(Last weekend we continued our series through Matthew 1–2 by looking at the story of the Magi. The following is from that message.)
Many of us are familiar with the story of the Magi coming to visit Jesus at his birth, but rarely do we hear about the slaughter that comes at the end of their story. The birth of Christ is marred by a senseless slaughter of children, as Herod—in one of his maniacal rages—orders all the baby boys under 2 years old in Bethlehem to be killed.
Bethlehem was a small town, so this massacre would have killed about 20–30 babies. In terms of Herod’s other heinous actions, a slaughter of 30 was, sadly, not terribly out of the ordinary. However, for these families it is difficult to imagine anything worse.
But in the midst of their tragedy, Matthew quotes a verse that points toward tremendous hope:
“A voice was heard in Ramah, weeping and loud lamentation, Rachel weeping for her children; she refused to be comforted, because they are no more.” (Matt 2:18)
Matthew is quoting from Jeremiah 31:15, in which Jeremiah laments the deportation of the children of Israel into exile because of their sin. Ramah was a place just north of Jerusalem where Israel’s Babylonian captors sold the Israelites into slavery. It was there that mothers and children were torn apart as they were sold to different people, never to see each other again. So as Jeremiah looks around at the tragedy, he can hear Rachel, a matriarch in Israel, crying from beyond her grave.
Yet in the midst of this unspeakable pain, Jeremiah continues:
“One day your voice will cease its weeping, and your eyes cease from its tears, for . . . (your children) shall come back from the land of the enemy. There is hope for your future, declares the Lord.” (Jer 31:16-17)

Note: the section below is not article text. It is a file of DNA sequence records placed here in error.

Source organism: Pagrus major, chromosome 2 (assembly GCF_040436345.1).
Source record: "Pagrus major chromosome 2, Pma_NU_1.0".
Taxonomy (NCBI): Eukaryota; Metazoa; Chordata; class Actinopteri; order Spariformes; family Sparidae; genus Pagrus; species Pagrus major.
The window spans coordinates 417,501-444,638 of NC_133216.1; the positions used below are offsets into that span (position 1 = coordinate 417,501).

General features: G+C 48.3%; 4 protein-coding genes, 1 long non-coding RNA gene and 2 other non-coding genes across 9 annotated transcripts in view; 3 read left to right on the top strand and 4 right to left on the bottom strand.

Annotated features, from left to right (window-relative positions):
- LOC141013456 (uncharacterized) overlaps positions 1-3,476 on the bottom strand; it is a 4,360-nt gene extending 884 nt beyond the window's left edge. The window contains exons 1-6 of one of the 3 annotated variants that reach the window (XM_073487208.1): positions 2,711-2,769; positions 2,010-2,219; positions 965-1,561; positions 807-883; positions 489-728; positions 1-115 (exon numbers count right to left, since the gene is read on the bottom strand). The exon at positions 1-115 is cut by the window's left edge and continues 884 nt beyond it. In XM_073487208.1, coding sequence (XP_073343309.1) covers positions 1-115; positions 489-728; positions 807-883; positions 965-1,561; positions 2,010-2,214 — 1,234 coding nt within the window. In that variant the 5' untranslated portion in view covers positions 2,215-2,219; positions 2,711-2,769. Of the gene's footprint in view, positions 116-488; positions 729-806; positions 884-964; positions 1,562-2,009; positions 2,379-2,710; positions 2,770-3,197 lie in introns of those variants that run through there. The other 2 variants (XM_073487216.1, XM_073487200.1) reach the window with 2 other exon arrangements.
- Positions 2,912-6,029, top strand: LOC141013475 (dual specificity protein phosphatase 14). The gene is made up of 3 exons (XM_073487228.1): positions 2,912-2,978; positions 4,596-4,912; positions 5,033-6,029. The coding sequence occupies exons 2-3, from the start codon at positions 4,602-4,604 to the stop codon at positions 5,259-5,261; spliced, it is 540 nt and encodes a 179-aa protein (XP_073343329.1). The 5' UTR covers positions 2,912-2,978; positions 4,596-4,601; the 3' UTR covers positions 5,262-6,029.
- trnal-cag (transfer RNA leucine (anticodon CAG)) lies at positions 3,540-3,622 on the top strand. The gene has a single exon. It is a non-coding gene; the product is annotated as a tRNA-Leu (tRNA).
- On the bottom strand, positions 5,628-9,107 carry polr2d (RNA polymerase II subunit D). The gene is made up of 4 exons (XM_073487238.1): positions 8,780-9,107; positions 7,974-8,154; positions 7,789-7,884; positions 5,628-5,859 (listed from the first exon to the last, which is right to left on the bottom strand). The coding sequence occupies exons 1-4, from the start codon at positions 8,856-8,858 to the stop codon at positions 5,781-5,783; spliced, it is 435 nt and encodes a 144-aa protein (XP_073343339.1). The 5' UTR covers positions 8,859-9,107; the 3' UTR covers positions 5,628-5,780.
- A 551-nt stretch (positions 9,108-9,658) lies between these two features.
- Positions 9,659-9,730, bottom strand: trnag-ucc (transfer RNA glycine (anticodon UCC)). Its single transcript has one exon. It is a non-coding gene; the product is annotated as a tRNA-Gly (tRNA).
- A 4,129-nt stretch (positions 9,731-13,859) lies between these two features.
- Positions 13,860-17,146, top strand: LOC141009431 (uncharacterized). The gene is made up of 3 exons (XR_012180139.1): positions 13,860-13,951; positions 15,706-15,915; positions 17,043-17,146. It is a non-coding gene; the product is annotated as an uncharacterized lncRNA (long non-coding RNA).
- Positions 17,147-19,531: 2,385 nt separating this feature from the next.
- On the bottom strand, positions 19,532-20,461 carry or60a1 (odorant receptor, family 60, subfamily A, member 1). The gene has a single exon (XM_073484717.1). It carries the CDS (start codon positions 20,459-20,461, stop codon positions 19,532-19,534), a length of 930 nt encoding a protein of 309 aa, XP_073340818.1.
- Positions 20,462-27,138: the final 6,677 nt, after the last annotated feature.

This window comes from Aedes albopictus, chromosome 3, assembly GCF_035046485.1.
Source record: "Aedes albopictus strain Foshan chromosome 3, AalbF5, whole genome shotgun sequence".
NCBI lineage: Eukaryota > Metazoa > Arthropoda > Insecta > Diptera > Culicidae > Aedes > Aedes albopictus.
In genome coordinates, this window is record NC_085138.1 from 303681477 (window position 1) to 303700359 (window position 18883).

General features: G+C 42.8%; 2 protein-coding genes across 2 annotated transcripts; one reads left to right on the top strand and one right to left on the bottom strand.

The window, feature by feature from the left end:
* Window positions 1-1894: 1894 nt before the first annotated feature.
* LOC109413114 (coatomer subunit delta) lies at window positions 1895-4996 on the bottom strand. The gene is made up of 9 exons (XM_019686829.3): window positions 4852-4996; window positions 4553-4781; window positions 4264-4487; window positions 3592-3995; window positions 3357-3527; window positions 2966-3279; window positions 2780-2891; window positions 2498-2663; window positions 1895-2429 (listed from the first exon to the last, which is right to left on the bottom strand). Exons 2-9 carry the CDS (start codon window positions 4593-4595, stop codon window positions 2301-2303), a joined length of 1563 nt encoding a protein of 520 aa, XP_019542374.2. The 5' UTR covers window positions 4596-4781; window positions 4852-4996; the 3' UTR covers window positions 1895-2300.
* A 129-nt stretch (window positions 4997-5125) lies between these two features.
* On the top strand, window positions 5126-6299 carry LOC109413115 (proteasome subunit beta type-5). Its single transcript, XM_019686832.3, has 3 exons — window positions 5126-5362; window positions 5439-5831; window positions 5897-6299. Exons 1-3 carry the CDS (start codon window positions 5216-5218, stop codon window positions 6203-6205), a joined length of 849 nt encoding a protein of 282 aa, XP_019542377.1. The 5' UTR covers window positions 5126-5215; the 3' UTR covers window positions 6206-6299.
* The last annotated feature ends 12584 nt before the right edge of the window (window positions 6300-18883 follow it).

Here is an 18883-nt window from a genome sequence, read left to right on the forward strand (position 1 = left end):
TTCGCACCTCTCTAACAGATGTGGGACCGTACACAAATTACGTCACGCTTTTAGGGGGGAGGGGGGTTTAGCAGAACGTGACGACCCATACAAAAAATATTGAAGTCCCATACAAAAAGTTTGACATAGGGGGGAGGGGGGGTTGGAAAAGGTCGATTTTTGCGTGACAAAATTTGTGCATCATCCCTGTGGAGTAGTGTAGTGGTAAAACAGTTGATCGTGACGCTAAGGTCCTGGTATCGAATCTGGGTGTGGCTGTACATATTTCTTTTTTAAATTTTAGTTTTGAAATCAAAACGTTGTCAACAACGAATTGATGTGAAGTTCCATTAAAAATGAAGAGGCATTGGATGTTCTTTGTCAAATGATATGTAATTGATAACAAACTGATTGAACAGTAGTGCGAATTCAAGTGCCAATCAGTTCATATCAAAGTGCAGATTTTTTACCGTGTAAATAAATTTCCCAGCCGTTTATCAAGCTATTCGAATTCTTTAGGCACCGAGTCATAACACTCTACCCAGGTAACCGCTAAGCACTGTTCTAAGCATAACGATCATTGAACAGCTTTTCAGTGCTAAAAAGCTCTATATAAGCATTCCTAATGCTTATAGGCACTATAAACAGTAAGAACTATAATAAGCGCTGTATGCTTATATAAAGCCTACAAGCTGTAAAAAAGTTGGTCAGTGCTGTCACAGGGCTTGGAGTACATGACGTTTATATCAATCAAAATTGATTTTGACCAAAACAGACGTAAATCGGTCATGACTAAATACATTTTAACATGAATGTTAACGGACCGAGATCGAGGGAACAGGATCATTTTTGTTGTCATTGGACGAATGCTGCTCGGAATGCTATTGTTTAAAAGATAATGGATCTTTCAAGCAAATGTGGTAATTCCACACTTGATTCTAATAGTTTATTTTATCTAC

What was that hope? God would bring his people back from exile, and he would do it by sending a new, victorious King. He would inaugurate a new covenant, one in which he would change their hearts, reconcile them to each other, and bring peace on earth. Matthew shows us that Jesus is the true return from exile, the deliverance from our bondage to sin and the return from our exile from God.
Then Matthew applies that truth to his situation. On one hand, there is horrible news: children all over Bethlehem have been slaughtered. But at the same time, there is good news. There is hope. A King is born who will conquer death, not cause it. A King who would not exploit others for his purposes, but would pour himself out for them. A King who would reconcile us to himself and to each other. A King who would reverse the curse, bring back the children from exile, and (in the words of Tolkien) “make all the sad things come untrue.”
The good news is that Herod doesn’t get the last word. This new King does.
Our country recently witnessed a horrible, unspeakable tragedy. Nearly 30 people murdered, most of them 6- and 7-year-old children. As a father of four, my heart breaks. And I am reminded that there is no answer for such senseless evil except for the cross of Jesus Christ. Evolution rings hollow: “Well, that’s just the way it is. Human nature has evolved with these tendencies and we have to figure out better ways to deal with it… but it’s too bad for those kids–that’s the last word for them.”
The gospel says an emphatic no to that. The Herods of this world—pain, injustice, death—do not get the last word. The new king does. God is going to overturn Herod’s evil with good. And the joy of that final moment will cause the memory of the painful past to dissipate like a wisp of smoke. Death will be swallowed up in victory. God will wipe every tear from our eyes, and there will be no more death or mourning or crying or pain, for the old order of things will pass away (Rev 21:4).
This tragic story shows us that there is hope in the midst of hurt and life in the midst of death because a new king has been born. He is the only answer to such senseless evil. This world is broken, as we learned again on Friday, because of the curse of sin. But a King has been born who is going to bring an end to all that because he bears the curse of sin in our place. And one day he will bring an end to all suffering and put everything right again.
Unto us a child has been born; unto us a Son has been given, and he will save his people from their sin.